Wednesday, July 29, 2015
July 29, 2015: Scholars on Fire: Christine Yao
[As we near the dog days of summer, a series on a handful of AmericanStudies scholars bringing the fire through their work and voices. I’d love to hear in comments about scholars whose work lights a fire under you!]
Three exemplary scholarly projects from a Cornell graduate student who’s poised to take the next step.
1) Her published articles: Christine’s two articles reflect two distinct but complementary sides to her scholarly interests and work. “Visualizing Race Science in Benito Cereno” models her unique connections of 19th century science, race theory, and literary practice, using Melville’s complex story as a case study. “Gothic Monstrosity: Charles Brockden Brown’s Edgar Huntly and the Trope of Bestial Indian” rethinks the genre of the gothic through those ongoing interests and concepts, and recovers a vital role for Brockden Brown’s early American novel in the process.
2) Her HASTAC blog: I’m not sure why I haven’t written about the Humanities, Arts, Science, and Technology Alliance and Collaboratory (HASTAC) previously in this space—but I’m making amends for that oversight today! HASTAC’s website is a model scholarly and public community and conversation, and that includes the numerous unique and engaging blogs it hosts. At Christine’s HASTAC blog, she has written compellingly about Google and Sui Sin Far, indie video game developers and social justice movements, and many other 21st century, public scholarly topics and questions.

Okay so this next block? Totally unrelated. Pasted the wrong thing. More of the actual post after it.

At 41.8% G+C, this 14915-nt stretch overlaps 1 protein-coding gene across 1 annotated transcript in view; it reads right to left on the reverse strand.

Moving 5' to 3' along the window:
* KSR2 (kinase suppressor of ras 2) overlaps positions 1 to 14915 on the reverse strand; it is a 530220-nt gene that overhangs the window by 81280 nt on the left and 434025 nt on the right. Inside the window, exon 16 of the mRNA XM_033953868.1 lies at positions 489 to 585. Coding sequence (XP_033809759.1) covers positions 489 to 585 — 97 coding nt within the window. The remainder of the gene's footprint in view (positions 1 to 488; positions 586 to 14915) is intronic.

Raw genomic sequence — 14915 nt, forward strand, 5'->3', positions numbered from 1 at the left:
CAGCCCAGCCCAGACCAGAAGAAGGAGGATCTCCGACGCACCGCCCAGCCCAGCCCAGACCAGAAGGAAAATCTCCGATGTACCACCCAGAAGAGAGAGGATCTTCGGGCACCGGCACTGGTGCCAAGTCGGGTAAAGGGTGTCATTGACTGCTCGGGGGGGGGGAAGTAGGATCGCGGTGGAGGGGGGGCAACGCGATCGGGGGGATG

3) Her dissertation: I’ll let the description of this ground-breaking project on Christine’s Cornell webpage speak for itself: “Her dissertation Feeling Subjects: Science and Law in Nineteenth-Century America challenges the conventional opposition between affect and the purportedly dispassionate disciplines of American science and law. Through analyzing writing from the American Renaissance alongside literature by African American and Asian American writers, the project explores the roles of feeling and unfeeling in navigating the tension between the twin discourses of science and law as both tools of oppression and resistance.” Can’t wait to read it!
Next scholar tomorrow,
PS. Scholars you’d share?